I’m not alone in my appreciation for online shopping – according to e-commerce site Pitney Bowes, 98% of us have shopped on the internet at some point. There are various reasons for the move online: people working during normal retail hours, for instance, or living in an obscure, Westfield-less place or, suggests Zia Zareem-Slade, head of online shopping at Selfridges, wanting to "get a sense of control” and to "learn a budget” (though I would suggest the opposite is true, based on what happened to me!)
Another popular reason: some people just don’t like shopping! The Christmas shopping rush is a perfect example of a time when the internet seems like the much more attractive option.
Whatever your reason for turning to the internet, here are some tips to help you shop like a pro and avoid getting ripped off or sucked in to buying useless crap nobody actually needs.
Daily Deal Sites – these are amazing for finding half priced services and products, but you do have to exercise caution (and restraint) when using them. Buying coupons for stuff you didn’t know you wanted until you read an email requires proper evaluating. Weigh up the merits of those acai-berry supplements. And are you really going to use those half-priced jazzercise classes on the other end of the city? That’s another key consideration – many of the coupons for services such as haircuts, manicures/pedicures and massages are going to be for salons located in extremely inconvenient places. It might be tempting to grab that $20 mani/pedi, but are you really going to drive an hour out of your way to redeem it? Is it even worth it once you factor in gas, bus or taxi fare? If not, you’re just wasting your money. Good deal or not, that’s $20 you could have spent on something you actually need.
Compare prices and save – One of the greatest things about shopping online is the ability to compare prices amongst retailers. Use this to your advantage and scrutinize your final price before clicking "buy.” Try using sites like priceme.co.nz, which does the work for you.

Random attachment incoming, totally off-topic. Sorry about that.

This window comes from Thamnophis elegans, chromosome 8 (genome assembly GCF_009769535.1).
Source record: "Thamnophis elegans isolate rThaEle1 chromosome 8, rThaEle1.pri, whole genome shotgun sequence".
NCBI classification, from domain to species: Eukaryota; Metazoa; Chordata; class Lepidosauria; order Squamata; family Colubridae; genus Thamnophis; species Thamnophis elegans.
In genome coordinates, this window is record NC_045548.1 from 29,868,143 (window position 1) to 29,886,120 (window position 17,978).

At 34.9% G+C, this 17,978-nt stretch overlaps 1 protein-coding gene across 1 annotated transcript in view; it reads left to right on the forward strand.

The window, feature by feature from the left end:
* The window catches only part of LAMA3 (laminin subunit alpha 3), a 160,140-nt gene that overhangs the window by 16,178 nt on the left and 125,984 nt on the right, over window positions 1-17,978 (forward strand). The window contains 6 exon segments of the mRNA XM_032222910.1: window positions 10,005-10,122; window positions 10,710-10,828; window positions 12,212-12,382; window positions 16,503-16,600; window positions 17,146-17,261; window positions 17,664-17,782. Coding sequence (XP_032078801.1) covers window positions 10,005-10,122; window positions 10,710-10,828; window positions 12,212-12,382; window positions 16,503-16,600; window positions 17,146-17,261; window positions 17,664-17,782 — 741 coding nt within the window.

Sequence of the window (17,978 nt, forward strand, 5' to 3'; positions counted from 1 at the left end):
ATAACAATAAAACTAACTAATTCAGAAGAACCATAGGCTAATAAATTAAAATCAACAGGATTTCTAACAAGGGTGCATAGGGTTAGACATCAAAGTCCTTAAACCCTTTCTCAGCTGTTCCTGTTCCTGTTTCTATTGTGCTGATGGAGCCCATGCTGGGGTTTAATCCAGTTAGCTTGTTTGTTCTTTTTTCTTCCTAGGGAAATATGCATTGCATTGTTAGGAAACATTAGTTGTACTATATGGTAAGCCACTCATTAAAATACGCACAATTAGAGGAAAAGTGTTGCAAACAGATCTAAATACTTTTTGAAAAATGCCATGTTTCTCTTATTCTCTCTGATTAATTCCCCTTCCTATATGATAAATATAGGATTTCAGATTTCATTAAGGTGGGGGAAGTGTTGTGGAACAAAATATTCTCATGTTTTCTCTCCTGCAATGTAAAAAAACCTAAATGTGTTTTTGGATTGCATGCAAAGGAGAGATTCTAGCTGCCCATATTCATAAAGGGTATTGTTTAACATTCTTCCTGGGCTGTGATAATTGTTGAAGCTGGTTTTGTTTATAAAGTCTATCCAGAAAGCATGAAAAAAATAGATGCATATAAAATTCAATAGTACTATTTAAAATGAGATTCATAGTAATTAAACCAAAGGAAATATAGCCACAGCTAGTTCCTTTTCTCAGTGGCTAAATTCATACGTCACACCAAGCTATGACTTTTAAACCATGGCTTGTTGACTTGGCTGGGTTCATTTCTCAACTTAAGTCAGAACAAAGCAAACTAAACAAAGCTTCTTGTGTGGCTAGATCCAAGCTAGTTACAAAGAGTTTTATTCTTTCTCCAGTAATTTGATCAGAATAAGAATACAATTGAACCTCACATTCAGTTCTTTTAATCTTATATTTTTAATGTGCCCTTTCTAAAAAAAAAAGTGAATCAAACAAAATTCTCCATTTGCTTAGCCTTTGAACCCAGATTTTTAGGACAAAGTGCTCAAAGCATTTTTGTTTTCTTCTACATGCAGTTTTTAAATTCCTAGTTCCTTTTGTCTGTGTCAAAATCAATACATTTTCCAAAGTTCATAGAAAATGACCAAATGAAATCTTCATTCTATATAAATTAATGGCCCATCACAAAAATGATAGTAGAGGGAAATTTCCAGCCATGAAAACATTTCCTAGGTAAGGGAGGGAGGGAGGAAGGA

eBay/Trade Me – Always search for items under "Newly listed”, not "Ending soonest”, and try to check eBay with some frequency: bi-hourly, seven days a week. It takes some serious dedication to find the best steals. Even the second-hand stuff can get snapped up pretty quickly. Likewise, know that people often sell stuff when they’re bored lazing around at home or on a dull day at the office, so be ready to bid on Sunday afternoons and weekday mornings. Additionally, the "Save search” device will alert you by email to specific items as and when they appear.
Be prepared to operate in different time zones. The US is good for vintage and Apple, China for handbags. Also, set yourself a budget and, should you win, pay quickly using PayPal. A friend once sent a cheque abroad which failed to materialise and she then had to spend an entire month negotiating a refund with a buyer in Hong Kong using online translators. Not ideal.
Sniping can be hugely beneficial. Try Auctionstealer, an online tool which bids for you at the last nanosecond.
Buy multiple items, save on shipping – Buying in larger quantities from a single merchant is one of the smartest shopping moves you can make when shopping online. Buying in multiples will qualify for a bulk rate on shipping, saving you a significant amount on delivery.
Sign-up for email lists – As annoying as those daily emails can be, they are a great money-saving trick when shopping online. Get on your favourite retailers’ newsletter lists to stay in the loop about all upcoming sales (especially last-minute ones).
Check retailers’ return and exchange policies – It’s best to avoid purchasing items that may need to be exchanged or returned altogether, as it’s a bit of a hassle having to ship items back and forth. However, sometimes you can’t avoid this issue, so look out for retailers offering easy, stress-free return policies. For all online purchases, keep the packaging that the product was shipped in for easy return shipping if necessary.
Cyber Monday – The day after Thanksgiving is Black Friday and for online women’s clothing merchants, the Monday after Thanksgiving is "Cyber Monday,” the kick-off to the online shopping season. A myriad of online stores will be premiering their best sales of the year that day. For many customers this year, it’s all about savings. Taking advantage of Cyber Monday is a wise shopping decision.